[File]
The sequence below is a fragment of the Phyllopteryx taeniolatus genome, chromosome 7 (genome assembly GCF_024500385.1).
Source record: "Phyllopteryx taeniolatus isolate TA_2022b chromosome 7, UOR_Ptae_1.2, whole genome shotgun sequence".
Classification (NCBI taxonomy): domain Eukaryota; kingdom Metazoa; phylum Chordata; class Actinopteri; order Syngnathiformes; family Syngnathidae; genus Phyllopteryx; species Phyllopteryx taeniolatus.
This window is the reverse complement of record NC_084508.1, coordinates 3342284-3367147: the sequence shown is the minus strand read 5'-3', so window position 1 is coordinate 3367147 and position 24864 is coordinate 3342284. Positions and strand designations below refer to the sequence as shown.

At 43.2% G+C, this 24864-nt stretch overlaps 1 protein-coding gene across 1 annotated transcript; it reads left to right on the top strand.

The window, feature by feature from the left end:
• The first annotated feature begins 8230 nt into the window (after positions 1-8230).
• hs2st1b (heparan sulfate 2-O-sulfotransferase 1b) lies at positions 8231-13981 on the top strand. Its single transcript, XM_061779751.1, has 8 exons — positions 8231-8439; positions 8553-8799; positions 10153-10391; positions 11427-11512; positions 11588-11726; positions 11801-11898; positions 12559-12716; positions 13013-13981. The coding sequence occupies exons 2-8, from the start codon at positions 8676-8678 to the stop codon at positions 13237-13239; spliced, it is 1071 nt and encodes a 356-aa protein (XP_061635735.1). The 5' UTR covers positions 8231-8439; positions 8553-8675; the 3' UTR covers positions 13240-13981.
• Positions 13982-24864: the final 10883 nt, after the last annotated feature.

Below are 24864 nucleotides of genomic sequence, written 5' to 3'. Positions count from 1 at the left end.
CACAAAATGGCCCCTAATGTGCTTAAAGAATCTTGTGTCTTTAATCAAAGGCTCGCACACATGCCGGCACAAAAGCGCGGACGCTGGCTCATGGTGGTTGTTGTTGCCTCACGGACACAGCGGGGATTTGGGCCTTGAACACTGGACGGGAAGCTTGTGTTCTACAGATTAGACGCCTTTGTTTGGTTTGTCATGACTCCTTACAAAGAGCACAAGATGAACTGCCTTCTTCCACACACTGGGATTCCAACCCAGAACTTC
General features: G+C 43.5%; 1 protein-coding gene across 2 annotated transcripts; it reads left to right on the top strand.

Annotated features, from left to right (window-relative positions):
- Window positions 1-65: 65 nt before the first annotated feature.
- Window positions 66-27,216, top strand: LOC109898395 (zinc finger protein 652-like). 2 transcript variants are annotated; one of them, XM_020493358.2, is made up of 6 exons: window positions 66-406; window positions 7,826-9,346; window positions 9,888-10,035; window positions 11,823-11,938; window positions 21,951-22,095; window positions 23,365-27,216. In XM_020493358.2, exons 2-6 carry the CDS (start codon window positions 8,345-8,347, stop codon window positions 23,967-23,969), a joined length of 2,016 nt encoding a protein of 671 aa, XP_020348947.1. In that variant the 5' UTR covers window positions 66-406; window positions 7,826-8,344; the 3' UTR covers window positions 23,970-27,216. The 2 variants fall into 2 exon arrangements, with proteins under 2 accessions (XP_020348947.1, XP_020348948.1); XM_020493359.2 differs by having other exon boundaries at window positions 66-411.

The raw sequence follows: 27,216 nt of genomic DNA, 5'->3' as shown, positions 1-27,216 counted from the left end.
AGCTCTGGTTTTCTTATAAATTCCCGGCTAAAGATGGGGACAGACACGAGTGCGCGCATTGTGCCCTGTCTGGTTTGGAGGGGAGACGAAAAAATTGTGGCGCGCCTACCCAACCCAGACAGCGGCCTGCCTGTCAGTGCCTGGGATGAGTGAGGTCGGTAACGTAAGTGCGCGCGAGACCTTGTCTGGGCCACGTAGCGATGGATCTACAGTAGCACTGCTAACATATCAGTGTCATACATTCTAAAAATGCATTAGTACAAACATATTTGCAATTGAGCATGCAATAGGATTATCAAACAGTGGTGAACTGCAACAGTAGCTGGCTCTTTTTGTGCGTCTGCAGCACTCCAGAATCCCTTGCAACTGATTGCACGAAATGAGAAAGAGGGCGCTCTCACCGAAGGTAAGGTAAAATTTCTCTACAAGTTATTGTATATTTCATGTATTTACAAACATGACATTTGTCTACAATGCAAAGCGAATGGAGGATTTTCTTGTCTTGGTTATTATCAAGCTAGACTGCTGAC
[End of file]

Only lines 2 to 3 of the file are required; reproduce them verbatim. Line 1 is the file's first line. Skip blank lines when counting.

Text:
Source record: "Phyllopteryx taeniolatus isolate TA_2022b chromosome 7, UOR_Ptae_1.2, whole genome shotgun sequence".
Classification (NCBI taxonomy): domain Eukaryota; kingdom Metazoa; phylum Chordata; class Actinopteri; order Syngnathiformes; family Syngnathidae; genus Phyllopteryx; species Phyllopteryx taeniolatus.